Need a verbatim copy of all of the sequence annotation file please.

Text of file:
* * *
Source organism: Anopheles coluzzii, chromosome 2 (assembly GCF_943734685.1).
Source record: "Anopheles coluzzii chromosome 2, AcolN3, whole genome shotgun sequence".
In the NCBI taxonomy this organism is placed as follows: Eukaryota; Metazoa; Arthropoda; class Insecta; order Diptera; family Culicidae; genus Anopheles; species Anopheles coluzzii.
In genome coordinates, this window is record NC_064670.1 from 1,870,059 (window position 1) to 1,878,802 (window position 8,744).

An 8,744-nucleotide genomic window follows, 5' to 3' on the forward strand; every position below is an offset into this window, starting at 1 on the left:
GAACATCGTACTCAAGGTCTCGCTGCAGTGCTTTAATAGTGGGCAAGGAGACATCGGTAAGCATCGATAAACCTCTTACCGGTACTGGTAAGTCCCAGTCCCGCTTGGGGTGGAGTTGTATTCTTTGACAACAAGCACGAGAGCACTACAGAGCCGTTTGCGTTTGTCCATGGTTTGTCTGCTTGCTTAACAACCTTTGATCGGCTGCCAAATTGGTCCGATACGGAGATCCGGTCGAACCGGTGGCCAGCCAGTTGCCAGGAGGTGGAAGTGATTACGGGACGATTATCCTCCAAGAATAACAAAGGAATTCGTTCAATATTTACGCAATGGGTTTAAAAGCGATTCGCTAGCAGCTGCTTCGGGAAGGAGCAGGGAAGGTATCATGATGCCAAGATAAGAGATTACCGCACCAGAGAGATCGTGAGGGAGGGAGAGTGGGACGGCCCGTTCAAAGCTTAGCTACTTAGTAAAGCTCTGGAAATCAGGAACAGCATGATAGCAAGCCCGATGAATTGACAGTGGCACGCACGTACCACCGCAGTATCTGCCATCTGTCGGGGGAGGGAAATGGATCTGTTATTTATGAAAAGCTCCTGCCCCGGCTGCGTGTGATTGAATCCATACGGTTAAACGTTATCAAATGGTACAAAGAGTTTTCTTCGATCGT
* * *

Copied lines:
Source organism: Anopheles coluzzii, chromosome 2 (assembly GCF_943734685.1).
Source record: "Anopheles coluzzii chromosome 2, AcolN3, whole genome shotgun sequence".
In the NCBI taxonomy this organism is placed as follows: Eukaryota; Metazoa; Arthropoda; class Insecta; order Diptera; family Culicidae; genus Anopheles; species Anopheles coluzzii.
In genome coordinates, this window is record NC_064670.1 from 1,870,059 (window position 1) to 1,878,802 (window position 8,744).

An 8,744-nucleotide genomic window follows, 5' to 3' on the forward strand; every position below is an offset into this window, starting at 1 on the left:
GAACATCGTACTCAAGGTCTCGCTGCAGTGCTTTAATAGTGGGCAAGGAGACATCGGTAAGCATCGATAAACCTCTTACCGGTACTGGTAAGTCCCAGTCCCGCTTGGGGTGGAGTTGTATTCTTTGACAACAAGCACGAGAGCACTACAGAGCCGTTTGCGTTTGTCCATGGTTTGTCTGCTTGCTTAACAACCTTTGATCGGCTGCCAAATTGGTCCGATACGGAGATCCGGTCGAACCGGTGGCCAGCCAGTTGCCAGGAGGTGGAAGTGATTACGGGACGATTATCCTCCAAGAATAACAAAGGAATTCGTTCAATATTTACGCAATGGGTTTAAAAGCGATTCGCTAGCAGCTGCTTCGGGAAGGAGCAGGGAAGGTATCATGATGCCAAGATAAGAGATTACCGCACCAGAGAGATCGTGAGGGAGGGAGAGTGGGACGGCCCGTTCAAAGCTTAGCTACTTAGTAAAGCTCTGGAAATCAGGAACAGCATGATAGCAAGCCCGATGAATTGACAGTGGCACGCACGTACCACCGCAGTATCTGCCATCTGTCGGGGGAGGGAAATGGATCTGTTATTTATGAAAAGCTCCTGCCCCGGCTGCGTGTGATTGAATCCATACGGTTAAACGTTATCAAATGGTACAAAGAGTTTTCTTCGATCGT